Patient-Centered Care, the Next Step: Self-Management

Do you have any patients who take part in their care? We hope so. But often, people who have been doing standard in-center dialysis for years grow helpless and hopeless—because they have not been getting patient-centered care. They don’t do much for themselves, and don’t really want to. They may even say, “Why should I do _____, that’s your job. You’re here to take care of me!” One of your goals of care can be to move patients away from depending just on you and helping them to self-manage.

You may or may not be able to turn all of your patients into high level self-managers. Your clinic might decide to focus most of its efforts on new patients. If they learn to expect to do some of their care themselves, your longer term patients may be intrigued. Here’s how it might work:

You: “Hi, Mrs. Alvarez. It’s great to see you looking so well today.”

Mrs. Alvarez: “Thank you. I was so scared at my first treatment last week, but you helped me to be calm and talked me through it. I do feel a little better now.”

You: “That’s good to hear. I’m glad I could help. Today, I’m going to show you again what I’m doing as we get you on the machine. Do you remember what this is? (Point to blood pump).”

Mrs. Alvarez: “Isn’t that the thing that pushes my blood through the machine?”

You: “Excellent! You’re right, that’s the blood pump. It pushes your blood through, because your heart doesn’t beat fast enough to do it. I’m going to set your fluid goal now. How much weight did you gain since your last treatment?”

Mrs. Alvarez: “I weighed myself, and I gained 2.4 kilos.”

Mr. Knowles (in the next chair): “You weighed yourself? Don’t be doing the tech’s job. They’re here to take care of you! They get paid for that.”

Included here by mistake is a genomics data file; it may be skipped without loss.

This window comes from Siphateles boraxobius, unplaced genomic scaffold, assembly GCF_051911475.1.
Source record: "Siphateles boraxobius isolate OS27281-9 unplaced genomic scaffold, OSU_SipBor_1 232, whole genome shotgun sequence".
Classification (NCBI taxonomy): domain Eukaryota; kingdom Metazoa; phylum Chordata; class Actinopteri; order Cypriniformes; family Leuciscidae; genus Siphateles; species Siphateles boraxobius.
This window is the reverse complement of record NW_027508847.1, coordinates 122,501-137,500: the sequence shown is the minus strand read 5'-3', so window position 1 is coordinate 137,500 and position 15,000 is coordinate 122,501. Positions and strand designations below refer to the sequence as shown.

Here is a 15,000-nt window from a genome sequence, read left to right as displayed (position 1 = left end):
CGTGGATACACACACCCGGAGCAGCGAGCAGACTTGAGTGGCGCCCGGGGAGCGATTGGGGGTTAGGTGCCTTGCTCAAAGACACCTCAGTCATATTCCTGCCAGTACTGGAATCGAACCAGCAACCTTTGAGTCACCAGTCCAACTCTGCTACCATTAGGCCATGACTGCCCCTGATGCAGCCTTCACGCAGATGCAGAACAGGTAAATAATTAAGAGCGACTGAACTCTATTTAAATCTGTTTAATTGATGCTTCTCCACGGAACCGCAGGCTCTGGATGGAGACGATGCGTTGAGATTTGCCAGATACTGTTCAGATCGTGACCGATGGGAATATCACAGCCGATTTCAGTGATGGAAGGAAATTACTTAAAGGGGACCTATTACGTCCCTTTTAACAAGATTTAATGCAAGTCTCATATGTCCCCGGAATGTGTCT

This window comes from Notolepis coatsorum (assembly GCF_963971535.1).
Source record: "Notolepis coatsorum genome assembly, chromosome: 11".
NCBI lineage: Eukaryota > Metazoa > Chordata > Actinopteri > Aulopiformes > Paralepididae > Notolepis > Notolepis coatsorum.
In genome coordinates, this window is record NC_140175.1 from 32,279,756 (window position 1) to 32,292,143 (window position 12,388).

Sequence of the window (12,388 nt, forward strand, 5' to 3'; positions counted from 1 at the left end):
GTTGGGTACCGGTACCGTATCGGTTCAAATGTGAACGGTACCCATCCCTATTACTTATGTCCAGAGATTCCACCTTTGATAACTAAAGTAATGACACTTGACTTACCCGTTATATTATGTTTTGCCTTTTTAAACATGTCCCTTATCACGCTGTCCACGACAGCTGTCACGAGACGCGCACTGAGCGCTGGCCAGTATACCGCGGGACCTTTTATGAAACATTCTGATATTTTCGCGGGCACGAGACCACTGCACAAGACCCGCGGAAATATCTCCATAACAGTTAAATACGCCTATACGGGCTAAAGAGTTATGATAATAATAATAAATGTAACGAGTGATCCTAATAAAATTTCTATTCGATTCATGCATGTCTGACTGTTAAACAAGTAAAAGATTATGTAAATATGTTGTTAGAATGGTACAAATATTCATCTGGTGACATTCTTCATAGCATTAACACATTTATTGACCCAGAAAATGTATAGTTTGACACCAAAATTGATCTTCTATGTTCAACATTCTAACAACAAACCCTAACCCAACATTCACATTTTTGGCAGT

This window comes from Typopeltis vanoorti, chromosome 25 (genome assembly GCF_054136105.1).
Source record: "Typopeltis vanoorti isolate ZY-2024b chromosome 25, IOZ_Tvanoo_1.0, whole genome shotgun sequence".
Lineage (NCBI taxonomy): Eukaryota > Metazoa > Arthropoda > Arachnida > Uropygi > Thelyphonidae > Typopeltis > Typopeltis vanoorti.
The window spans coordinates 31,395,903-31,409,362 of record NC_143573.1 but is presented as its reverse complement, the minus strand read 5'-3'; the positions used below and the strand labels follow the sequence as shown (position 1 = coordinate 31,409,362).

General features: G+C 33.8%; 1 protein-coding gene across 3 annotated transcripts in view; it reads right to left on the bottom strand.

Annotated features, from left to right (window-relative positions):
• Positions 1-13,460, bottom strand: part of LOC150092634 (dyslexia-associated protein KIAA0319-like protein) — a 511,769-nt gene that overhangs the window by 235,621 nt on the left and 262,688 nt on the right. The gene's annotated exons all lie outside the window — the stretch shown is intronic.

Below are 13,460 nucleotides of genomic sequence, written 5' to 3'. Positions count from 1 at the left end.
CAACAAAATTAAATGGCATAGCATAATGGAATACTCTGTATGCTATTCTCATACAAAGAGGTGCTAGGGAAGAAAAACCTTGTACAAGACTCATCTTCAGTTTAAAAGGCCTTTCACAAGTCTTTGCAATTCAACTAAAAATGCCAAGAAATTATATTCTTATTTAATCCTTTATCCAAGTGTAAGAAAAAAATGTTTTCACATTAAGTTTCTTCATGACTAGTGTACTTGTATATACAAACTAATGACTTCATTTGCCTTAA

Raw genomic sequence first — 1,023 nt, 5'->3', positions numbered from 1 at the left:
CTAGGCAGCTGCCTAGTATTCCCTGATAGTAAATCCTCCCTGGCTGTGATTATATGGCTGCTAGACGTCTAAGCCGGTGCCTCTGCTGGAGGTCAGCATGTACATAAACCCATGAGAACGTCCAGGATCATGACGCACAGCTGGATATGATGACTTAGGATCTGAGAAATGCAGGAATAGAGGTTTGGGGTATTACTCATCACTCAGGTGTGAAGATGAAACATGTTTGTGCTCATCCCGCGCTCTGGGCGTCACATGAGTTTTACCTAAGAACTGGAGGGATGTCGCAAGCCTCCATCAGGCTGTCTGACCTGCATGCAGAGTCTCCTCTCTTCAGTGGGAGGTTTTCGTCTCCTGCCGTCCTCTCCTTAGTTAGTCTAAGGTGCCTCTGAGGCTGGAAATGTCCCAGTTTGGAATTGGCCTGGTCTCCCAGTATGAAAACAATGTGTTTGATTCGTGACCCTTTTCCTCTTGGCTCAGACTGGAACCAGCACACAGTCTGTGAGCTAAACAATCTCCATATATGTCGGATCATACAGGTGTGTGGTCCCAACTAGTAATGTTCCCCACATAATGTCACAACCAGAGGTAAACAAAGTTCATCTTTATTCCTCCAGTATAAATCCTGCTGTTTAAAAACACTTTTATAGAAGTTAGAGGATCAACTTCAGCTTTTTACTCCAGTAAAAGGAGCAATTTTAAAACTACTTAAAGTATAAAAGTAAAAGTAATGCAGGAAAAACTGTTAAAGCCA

Mrs. Alvarez: “I’m a person who likes to do for myself. That way, I know the number is right.”

Mr. Knowles: “Hmmm. I hadn’t thought of that.”

You: “You know, Mr. Knowles, if you would learn to put in your own needles, you would always have your own best cannulator with you. You’d feel safe enough to travel again.”

Mrs. Alvarez: “People can put in their own needles?”

You: “You bet! It’s the best way to go, and you focus so hard on what you’re doing that you barely feel the needle. No one else can cannulate you better than you—you’re the only one who can feel both ends of the needle. When your access is ready, I’ll be happy to teach you.”

Mr. Knowles: “Well, I’ll think about it. I do want to visit my grandson.”

You: “Just say the word and we’ll get started.”

Self-management is the job of someone who has a chronic disease. Patients are self-managing when they:

  1. Keep themselves safe by preventing medical errors
  2. Manage their symptoms and tell the care team about them
  3. Have input into their treatment plan and then follow it

Some patients, like very old patients or people who are especially debilitated by their kidney disease, may not be able to self-manage. Other patients who do home dialysis manage all of their own care. Most fall in between. Your clinic should be urging patients to learn and manage as much as they are able. The goal is to help empower patients to be as active as they can in their care.